The rumors were true: Nintendo was working on a new kind of Switch, and here it is. The Switch Lite is a slightly different console, designed for handheld play, and will arrive September 20th priced at $200. When it does land, it'll come in three different color choices. No more neon red, you'll be able to pick from yellow, gray and turquoise options. But that substantial price cut comes with some spec differences.
So what's different with the Switch Lite? Nintendo is framing it as a portable-only console, with non-removable Joy-Con controls, no TV-out support, and other stripped-down features, like no HD Rumble -- a change we may have seen coming. The screen is also smaller (5.5 inches down from the 6.2-inch screen of the original), but that shrinkage comes with some battery life gains: Nintendo says the Switch Lite will last approximately 3-7 hours, which is roughly 30 minutes longer than the OG Switch. Perhaps more notably, Nintendo is saying you'll get four hours of Zelda playtime instead of three, which suggests a more efficient processor setup, especially for more power-intensive games.
Nintendo has added that the resolution of the Switch Lite is still 720p, just like its predecessor, which means the Lite's screen will look sharper in comparison. According to on-staff pixel nerds, it should work out roughly a 12 percent improvement in pixel density.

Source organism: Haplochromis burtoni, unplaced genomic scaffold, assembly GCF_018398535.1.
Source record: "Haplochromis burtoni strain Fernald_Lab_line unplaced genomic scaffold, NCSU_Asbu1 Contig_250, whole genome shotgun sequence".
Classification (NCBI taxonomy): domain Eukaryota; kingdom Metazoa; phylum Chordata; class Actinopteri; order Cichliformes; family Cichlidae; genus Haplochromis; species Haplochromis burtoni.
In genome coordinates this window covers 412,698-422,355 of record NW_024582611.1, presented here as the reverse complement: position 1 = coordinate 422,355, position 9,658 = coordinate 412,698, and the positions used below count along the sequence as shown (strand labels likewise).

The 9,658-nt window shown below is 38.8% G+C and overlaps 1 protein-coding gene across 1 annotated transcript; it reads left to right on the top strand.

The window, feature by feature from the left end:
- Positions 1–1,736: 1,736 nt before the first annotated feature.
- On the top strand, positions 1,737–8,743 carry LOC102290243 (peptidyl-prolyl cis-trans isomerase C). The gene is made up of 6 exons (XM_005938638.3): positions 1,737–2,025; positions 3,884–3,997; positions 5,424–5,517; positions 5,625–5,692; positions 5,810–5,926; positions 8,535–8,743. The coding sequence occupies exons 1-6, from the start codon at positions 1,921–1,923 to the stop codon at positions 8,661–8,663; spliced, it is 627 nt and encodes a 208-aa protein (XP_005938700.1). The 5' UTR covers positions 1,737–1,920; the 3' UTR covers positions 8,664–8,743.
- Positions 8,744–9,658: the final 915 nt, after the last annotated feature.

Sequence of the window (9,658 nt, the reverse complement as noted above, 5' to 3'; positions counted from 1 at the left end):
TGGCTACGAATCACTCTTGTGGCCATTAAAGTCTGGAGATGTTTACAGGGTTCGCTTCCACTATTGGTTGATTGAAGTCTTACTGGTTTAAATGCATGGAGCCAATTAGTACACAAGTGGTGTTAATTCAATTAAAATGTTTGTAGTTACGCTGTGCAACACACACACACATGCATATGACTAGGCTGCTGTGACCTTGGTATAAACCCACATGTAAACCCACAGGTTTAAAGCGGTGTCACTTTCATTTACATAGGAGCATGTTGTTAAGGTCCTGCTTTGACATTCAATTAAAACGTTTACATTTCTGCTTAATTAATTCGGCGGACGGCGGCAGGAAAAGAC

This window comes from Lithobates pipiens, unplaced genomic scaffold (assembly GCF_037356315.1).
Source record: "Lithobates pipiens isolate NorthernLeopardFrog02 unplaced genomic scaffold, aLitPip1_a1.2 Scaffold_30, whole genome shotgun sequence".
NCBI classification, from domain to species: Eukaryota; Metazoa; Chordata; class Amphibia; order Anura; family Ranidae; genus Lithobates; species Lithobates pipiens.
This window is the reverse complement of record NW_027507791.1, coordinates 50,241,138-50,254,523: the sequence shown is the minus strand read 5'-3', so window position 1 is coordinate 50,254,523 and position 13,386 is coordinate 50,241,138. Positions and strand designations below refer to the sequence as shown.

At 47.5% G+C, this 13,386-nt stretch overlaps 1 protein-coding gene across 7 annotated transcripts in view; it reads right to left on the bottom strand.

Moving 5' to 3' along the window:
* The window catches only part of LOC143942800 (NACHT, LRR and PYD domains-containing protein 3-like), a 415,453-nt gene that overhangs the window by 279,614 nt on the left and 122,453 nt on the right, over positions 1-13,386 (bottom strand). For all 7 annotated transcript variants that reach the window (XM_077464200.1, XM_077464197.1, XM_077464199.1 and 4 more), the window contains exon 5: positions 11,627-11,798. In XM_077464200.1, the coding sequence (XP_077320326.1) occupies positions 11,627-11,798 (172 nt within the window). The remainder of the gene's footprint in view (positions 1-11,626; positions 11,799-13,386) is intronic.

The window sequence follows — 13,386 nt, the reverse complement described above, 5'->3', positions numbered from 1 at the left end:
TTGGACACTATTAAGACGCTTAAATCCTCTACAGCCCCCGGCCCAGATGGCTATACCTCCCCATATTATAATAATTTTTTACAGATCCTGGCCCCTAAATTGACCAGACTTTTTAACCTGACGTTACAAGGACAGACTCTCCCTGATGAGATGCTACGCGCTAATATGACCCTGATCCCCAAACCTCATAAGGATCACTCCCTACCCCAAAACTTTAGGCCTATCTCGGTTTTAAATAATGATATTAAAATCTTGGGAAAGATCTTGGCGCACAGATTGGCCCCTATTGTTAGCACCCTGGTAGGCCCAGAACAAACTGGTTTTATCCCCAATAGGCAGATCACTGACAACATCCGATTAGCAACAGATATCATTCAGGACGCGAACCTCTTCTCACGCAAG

Nintendo did offer up a comparison table for some specs, and the Switch Lite lives up to its name, being substantially lighter (around 0.61 pounds) than the original Switch (0.88 pounds with controllers connected). One of the more curious changes is that the Switch Lite swapped out the four-button d-pad for an actual d-pad, old-school Nintendo style.
The differences offer up a few concerns and questions, and Nintendo has tried to answer a lot of them. Will multiplayer Switch battles now require standalone consoles? Apparently not: wireless controllers will connect to the Switch Lite, although you'll need a different method to recharge any extra Joy-Cons. Gesture-controlled games could also be a challenge without a TV connection.
Alongside HD Rumble, the IR motion camera found in the hilt of one of the Joy-Cons has also been dropped in the Lite iteration. Barring 1-2-3 Switch, it's difficult to come up with many games that tapped this hardware feature since launch.
Perhaps the big deal here is the substantial price cut -- a third less than the RRP of the hybrid Switch, while maintaining compatibility with nearly all of the Switch's growing range of hit games.
It should be perfectly priced for Pokémon fans waiting on Pokémon Shield and Sword -- and Nintendo knows it. It also revealed a special-edition version coming to the US on November 8th. The Switch Lite Zacian and Zamazenta Edition is decorated with cyan and magenta buttons, with illustrations of the two new Legendary Pokémon across the back.